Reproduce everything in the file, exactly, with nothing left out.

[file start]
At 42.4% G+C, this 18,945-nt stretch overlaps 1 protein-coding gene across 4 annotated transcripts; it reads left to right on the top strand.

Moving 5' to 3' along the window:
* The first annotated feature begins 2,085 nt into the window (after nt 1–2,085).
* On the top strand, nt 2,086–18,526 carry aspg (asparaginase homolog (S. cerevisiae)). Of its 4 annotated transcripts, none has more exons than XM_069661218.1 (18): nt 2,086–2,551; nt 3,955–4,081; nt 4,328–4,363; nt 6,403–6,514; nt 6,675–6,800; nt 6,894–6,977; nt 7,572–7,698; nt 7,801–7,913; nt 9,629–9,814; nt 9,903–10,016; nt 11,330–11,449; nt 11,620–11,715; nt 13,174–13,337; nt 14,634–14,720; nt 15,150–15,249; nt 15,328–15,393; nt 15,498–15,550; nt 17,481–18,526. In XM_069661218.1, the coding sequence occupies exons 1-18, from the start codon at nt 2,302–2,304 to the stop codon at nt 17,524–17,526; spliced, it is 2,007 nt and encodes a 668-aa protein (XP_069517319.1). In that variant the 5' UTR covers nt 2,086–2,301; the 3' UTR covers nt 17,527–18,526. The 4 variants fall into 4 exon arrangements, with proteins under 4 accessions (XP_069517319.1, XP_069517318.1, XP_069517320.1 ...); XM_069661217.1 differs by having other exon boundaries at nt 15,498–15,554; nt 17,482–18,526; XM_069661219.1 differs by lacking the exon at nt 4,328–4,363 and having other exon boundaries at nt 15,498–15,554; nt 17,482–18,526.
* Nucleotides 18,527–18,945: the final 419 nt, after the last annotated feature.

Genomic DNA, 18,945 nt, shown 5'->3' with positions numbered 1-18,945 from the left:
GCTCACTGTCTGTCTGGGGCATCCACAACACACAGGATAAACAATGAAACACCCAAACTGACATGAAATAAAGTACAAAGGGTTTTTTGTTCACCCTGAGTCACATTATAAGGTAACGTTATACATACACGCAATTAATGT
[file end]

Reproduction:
At 42.4% G+C, this 18,945-nt stretch overlaps 1 protein-coding gene across 4 annotated transcripts; it reads left to right on the top strand.

Moving 5' to 3' along the window:
* The first annotated feature begins 2,085 nt into the window (after nt 1–2,085).
* On the top strand, nt 2,086–18,526 carry aspg (asparaginase homolog (S. cerevisiae)). Of its 4 annotated transcripts, none has more exons than XM_069661218.1 (18): nt 2,086–2,551; nt 3,955–4,081; nt 4,328–4,363; nt 6,403–6,514; nt 6,675–6,800; nt 6,894–6,977; nt 7,572–7,698; nt 7,801–7,913; nt 9,629–9,814; nt 9,903–10,016; nt 11,330–11,449; nt 11,620–11,715; nt 13,174–13,337; nt 14,634–14,720; nt 15,150–15,249; nt 15,328–15,393; nt 15,498–15,550; nt 17,481–18,526. In XM_069661218.1, the coding sequence occupies exons 1-18, from the start codon at nt 2,302–2,304 to the stop codon at nt 17,524–17,526; spliced, it is 2,007 nt and encodes a 668-aa protein (XP_069517319.1). In that variant the 5' UTR covers nt 2,086–2,301; the 3' UTR covers nt 17,527–18,526. The 4 variants fall into 4 exon arrangements, with proteins under 4 accessions (XP_069517319.1, XP_069517318.1, XP_069517320.1 ...); XM_069661217.1 differs by having other exon boundaries at nt 15,498–15,554; nt 17,482–18,526; XM_069661219.1 differs by lacking the exon at nt 4,328–4,363 and having other exon boundaries at nt 15,498–15,554; nt 17,482–18,526.
* Nucleotides 18,527–18,945: the final 419 nt, after the last annotated feature.

Genomic DNA, 18,945 nt, shown 5'->3' with positions numbered 1-18,945 from the left:
GCTCACTGTCTGTCTGGGGCATCCACAACACACAGGATAAACAATGAAACACCCAAACTGACATGAAATAAAGTACAAAGGGTTTTTTGTTCACCCTGAGTCACATTATAAGGTAACGTTATACATACACGCAATTAATGT